Posts Tagged ‘Symantec’

Bi-polar response about workers use of Facebook etc.

October 18, 2009

Symantec Corp has announced that it wants its employees to be advocates for the company on Facebook, LinkedIn, Twitter and other social networking websites.  This runs diametrically opposite to the approximately fifty percent of employers who want allow their employees access to Facebook etc. at work.

Can this be reconciled?  Perhaps.  Companies with significant product offerings, particularly those likely to appeal to the Internet savvy, would do well to follow Symantec’s lead and extend the company’s reach to new mediums and customers.  Construction companies and healthcare providers might example of companies with little to lose, at the moment, for not utilizing its employees to market their companies through social networking.

Norton anti-virus class action settlement

April 30, 2009

“If you purchased a Norton Anti-virus product between December 2001 and October of last year, you may be entitled to some money. Symantec has agreed to give those users a $15 voucher for a future purchase or $2.50 in cash. A class action suit alleged the company unlawfully terminated subscription time when consumers purchase upgrades. The plaintiffs demanded a credit or refund for that unused time, and there has been no admission of guilt.”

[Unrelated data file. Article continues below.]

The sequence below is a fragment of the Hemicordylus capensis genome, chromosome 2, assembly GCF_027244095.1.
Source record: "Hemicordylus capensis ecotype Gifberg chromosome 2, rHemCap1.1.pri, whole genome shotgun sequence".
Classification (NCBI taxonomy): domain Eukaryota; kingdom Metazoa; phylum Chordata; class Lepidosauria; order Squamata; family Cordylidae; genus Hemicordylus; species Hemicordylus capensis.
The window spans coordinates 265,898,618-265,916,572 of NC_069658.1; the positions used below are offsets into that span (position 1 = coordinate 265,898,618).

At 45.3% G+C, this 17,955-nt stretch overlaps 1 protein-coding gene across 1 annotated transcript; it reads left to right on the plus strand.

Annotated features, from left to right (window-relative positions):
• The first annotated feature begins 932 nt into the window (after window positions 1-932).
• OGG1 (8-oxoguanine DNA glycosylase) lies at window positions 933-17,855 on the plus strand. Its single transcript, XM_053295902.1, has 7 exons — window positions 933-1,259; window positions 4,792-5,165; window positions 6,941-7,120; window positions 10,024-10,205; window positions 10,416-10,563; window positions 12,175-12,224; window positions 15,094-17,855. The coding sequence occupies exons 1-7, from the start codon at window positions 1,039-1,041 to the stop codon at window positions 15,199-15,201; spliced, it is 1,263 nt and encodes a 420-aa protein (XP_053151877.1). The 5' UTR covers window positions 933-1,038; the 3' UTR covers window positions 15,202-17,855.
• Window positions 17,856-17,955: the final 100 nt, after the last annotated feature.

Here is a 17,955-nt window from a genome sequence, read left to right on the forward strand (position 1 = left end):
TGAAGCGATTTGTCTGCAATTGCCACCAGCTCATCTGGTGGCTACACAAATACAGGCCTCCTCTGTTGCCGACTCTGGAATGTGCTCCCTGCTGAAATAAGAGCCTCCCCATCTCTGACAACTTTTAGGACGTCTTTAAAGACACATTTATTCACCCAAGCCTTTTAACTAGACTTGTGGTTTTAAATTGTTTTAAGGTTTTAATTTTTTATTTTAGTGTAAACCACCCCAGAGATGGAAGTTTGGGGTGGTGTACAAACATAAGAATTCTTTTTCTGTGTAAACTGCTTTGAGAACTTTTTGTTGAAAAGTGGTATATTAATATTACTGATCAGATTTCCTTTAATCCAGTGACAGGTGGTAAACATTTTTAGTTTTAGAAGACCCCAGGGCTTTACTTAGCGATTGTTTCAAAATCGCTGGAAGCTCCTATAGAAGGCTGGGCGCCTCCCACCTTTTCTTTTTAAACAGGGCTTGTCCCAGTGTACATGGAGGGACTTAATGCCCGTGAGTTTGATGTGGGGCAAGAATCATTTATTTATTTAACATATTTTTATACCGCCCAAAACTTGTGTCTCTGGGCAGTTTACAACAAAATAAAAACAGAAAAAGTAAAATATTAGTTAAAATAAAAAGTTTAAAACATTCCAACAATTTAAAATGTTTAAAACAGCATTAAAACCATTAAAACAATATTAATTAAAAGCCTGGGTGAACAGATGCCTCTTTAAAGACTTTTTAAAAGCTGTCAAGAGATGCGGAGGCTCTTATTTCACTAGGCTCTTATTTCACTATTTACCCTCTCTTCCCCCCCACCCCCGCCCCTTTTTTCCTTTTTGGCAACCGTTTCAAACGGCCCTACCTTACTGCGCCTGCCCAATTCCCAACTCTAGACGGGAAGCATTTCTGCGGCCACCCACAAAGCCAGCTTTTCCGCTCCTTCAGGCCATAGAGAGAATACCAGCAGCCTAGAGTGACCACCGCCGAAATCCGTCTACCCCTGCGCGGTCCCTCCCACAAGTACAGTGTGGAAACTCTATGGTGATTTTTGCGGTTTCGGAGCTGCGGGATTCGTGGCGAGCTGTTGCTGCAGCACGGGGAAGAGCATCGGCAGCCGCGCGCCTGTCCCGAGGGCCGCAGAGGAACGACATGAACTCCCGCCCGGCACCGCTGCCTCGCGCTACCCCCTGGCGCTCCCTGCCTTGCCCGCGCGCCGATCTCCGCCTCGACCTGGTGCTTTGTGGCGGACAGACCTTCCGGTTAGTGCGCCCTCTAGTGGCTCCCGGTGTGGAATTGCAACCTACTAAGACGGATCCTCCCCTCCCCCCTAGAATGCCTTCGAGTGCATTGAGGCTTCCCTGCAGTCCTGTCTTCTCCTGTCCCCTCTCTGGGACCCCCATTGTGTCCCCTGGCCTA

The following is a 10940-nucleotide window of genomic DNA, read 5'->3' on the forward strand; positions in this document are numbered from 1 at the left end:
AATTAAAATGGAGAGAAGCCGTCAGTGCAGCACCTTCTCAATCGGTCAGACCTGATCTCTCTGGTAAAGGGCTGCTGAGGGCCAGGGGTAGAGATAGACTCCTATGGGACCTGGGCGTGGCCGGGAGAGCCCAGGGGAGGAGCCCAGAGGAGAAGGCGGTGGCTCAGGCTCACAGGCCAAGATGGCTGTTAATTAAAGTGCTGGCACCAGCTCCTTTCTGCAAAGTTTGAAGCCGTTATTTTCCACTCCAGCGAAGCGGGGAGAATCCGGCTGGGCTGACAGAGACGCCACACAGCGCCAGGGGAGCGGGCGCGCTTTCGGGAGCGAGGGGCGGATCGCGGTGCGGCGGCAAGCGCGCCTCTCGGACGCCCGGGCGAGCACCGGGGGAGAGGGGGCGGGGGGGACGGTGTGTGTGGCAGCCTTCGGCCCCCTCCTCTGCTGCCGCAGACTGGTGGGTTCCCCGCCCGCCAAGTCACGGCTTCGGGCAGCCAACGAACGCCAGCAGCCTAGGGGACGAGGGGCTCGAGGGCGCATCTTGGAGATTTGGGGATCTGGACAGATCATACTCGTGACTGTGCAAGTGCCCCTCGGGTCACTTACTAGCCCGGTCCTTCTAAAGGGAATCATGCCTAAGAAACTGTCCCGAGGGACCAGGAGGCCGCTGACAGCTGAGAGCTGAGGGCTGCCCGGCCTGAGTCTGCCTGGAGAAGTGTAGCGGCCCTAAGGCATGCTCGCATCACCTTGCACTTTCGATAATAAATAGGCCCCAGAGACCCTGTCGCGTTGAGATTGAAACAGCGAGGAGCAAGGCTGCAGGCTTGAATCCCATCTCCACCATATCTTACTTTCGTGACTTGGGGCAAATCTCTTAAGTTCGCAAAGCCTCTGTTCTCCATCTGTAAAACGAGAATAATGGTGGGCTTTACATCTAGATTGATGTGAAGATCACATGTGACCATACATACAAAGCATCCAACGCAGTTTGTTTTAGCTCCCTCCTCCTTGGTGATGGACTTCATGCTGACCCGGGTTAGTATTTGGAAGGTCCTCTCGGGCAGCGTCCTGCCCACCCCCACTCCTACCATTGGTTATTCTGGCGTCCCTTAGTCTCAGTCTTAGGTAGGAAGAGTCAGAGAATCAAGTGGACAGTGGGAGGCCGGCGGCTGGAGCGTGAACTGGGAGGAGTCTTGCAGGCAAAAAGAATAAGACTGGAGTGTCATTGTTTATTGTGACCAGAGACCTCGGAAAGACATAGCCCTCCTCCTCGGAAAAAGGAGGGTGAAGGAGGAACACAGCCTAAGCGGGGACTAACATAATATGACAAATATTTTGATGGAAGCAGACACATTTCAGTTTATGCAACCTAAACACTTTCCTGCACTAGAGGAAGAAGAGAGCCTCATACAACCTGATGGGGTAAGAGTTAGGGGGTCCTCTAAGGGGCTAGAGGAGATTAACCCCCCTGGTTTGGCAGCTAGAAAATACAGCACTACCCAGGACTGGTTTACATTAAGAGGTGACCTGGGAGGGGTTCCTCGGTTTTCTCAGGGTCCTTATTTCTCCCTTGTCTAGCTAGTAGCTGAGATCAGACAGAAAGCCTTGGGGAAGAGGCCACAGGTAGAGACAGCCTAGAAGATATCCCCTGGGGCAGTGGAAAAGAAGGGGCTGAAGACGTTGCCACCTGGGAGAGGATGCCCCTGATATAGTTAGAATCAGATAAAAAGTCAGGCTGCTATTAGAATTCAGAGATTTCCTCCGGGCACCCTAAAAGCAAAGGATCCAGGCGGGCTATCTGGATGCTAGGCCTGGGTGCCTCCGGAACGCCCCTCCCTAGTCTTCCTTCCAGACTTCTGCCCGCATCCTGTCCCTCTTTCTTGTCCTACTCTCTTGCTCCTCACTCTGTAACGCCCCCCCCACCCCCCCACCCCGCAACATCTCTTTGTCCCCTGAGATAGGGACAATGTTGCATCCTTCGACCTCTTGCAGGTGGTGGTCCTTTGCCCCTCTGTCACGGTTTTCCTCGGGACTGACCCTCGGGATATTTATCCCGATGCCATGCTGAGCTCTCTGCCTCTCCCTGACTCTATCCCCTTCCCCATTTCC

Lawsuit:Norton anti-virus updates double-billing

December 23, 2008

According to a lawsuit filed in California Federal Court, a plaintiff upgraded her Norton anti-virus software and was charged for software twice; once for the renewal and once for the upgrade.  She claims when she contacted Symantec about the double-billing and asked what they would do to correct this error, they said “nothing.”

Complaint courtesy Courthousenews

No recession for cybercriminals

December 2, 2008

Symantec just issued a report on the underground economy in identity theft where the buying and selling of credit cards and bank accounts thrives.  One quote in particular chilled my spine.

“The popularity of financial account information is likely due to its potential for high payouts and the speed at which payouts can be made.  In one case, financial accounts were cashed out online to untraceable locations in less than 15 minutes.”

Particularly when you think about how long it takes to accumulate the funds they suck dry.

Report courtesy Symantec